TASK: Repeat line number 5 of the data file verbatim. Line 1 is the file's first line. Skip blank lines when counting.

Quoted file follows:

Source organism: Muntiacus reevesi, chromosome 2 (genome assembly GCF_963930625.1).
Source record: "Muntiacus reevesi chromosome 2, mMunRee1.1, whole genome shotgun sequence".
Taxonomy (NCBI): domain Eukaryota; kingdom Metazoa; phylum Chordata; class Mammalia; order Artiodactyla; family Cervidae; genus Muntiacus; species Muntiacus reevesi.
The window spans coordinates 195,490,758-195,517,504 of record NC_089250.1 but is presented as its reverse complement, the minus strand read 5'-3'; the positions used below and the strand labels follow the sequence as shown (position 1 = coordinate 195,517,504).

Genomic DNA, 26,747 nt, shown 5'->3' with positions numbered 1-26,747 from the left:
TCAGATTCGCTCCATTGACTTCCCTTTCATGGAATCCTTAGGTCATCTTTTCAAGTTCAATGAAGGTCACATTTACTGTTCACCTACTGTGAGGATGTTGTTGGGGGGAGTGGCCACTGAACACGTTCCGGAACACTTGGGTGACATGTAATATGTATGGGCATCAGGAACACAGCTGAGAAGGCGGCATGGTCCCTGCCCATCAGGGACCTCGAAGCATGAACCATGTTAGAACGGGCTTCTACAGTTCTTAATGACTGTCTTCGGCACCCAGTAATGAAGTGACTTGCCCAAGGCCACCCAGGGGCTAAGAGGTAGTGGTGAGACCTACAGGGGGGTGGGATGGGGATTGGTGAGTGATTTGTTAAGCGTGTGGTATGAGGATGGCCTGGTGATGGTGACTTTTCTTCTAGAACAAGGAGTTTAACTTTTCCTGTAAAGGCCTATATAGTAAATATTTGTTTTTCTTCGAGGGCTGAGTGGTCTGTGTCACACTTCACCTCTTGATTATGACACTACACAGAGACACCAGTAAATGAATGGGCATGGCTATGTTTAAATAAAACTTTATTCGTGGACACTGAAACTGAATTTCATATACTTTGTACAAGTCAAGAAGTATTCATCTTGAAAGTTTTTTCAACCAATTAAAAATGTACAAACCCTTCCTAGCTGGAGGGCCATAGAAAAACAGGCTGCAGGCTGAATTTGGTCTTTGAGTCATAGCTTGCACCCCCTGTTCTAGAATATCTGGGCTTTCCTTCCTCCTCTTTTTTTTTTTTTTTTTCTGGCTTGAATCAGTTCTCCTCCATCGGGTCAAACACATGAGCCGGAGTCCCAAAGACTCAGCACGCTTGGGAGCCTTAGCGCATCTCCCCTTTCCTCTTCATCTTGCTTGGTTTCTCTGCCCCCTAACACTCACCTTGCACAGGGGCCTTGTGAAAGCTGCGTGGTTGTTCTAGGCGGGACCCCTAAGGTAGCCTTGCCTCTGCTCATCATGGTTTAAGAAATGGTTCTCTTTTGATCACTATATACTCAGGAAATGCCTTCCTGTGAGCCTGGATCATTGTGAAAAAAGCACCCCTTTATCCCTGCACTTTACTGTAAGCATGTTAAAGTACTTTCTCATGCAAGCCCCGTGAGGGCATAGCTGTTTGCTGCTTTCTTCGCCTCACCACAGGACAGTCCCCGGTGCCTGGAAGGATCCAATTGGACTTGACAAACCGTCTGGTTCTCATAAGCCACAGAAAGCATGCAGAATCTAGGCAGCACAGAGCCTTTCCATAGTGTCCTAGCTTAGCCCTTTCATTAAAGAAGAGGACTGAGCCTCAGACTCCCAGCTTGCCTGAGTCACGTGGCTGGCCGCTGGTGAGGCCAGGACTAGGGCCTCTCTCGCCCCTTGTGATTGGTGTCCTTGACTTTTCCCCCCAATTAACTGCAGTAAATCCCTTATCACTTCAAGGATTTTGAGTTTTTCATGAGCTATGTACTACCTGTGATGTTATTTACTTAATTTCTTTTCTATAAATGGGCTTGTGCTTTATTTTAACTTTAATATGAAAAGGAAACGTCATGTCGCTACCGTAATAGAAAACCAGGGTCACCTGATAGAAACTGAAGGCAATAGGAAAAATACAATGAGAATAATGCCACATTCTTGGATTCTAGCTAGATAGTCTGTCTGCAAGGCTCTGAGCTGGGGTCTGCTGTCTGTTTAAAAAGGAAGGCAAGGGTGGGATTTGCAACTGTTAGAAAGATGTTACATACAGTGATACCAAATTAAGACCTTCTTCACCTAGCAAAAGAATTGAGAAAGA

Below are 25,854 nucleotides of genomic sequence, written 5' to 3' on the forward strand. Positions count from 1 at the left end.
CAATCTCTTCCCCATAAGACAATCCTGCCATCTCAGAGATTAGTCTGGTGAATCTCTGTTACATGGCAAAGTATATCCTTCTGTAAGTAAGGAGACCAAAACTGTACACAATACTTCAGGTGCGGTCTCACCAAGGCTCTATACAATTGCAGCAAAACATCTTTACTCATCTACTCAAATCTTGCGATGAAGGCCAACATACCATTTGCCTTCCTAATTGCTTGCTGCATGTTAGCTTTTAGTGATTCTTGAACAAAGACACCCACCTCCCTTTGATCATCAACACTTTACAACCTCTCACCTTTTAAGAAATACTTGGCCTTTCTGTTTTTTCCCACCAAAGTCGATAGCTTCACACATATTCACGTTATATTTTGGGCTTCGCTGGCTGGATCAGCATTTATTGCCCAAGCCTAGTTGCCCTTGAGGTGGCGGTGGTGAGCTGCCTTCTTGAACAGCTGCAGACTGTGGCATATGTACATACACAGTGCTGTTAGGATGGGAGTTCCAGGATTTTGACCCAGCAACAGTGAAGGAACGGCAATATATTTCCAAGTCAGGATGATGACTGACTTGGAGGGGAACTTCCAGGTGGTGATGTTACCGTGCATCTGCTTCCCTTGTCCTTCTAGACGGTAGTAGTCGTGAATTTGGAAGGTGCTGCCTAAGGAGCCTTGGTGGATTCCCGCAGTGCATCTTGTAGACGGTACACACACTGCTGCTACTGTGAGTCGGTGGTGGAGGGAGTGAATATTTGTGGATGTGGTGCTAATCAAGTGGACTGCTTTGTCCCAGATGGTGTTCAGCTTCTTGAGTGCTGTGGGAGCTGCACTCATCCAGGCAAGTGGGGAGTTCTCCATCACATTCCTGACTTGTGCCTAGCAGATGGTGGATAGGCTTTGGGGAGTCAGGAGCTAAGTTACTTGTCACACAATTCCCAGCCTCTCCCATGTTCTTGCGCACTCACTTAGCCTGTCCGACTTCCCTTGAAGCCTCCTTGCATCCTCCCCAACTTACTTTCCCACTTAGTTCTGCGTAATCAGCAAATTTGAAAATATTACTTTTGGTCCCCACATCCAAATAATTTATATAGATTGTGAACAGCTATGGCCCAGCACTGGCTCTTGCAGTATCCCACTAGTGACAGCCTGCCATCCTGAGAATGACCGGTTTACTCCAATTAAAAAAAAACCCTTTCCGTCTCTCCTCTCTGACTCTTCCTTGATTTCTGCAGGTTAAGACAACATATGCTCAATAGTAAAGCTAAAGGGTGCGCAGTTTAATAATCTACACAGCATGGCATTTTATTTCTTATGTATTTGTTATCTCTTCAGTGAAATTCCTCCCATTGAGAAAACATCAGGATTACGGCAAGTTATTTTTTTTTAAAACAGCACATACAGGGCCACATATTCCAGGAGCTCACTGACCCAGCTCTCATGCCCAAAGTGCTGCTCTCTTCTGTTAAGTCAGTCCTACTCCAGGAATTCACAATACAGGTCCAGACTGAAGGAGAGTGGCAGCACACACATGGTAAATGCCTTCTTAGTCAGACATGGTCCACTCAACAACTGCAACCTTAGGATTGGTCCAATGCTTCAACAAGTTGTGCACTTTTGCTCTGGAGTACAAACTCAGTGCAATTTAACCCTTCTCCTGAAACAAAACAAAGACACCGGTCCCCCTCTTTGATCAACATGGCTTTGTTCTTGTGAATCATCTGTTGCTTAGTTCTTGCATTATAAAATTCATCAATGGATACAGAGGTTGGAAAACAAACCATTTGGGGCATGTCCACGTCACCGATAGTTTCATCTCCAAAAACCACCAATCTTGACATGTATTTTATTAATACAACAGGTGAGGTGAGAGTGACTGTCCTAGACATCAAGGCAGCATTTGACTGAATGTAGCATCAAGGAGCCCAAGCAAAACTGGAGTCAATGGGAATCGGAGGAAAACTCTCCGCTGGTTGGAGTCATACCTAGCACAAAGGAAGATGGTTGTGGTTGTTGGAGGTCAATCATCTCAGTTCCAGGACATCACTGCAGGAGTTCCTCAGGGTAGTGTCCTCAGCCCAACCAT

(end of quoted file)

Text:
Genomic DNA, 26,747 nt, shown 5'->3' with positions numbered 1-26,747 from the left: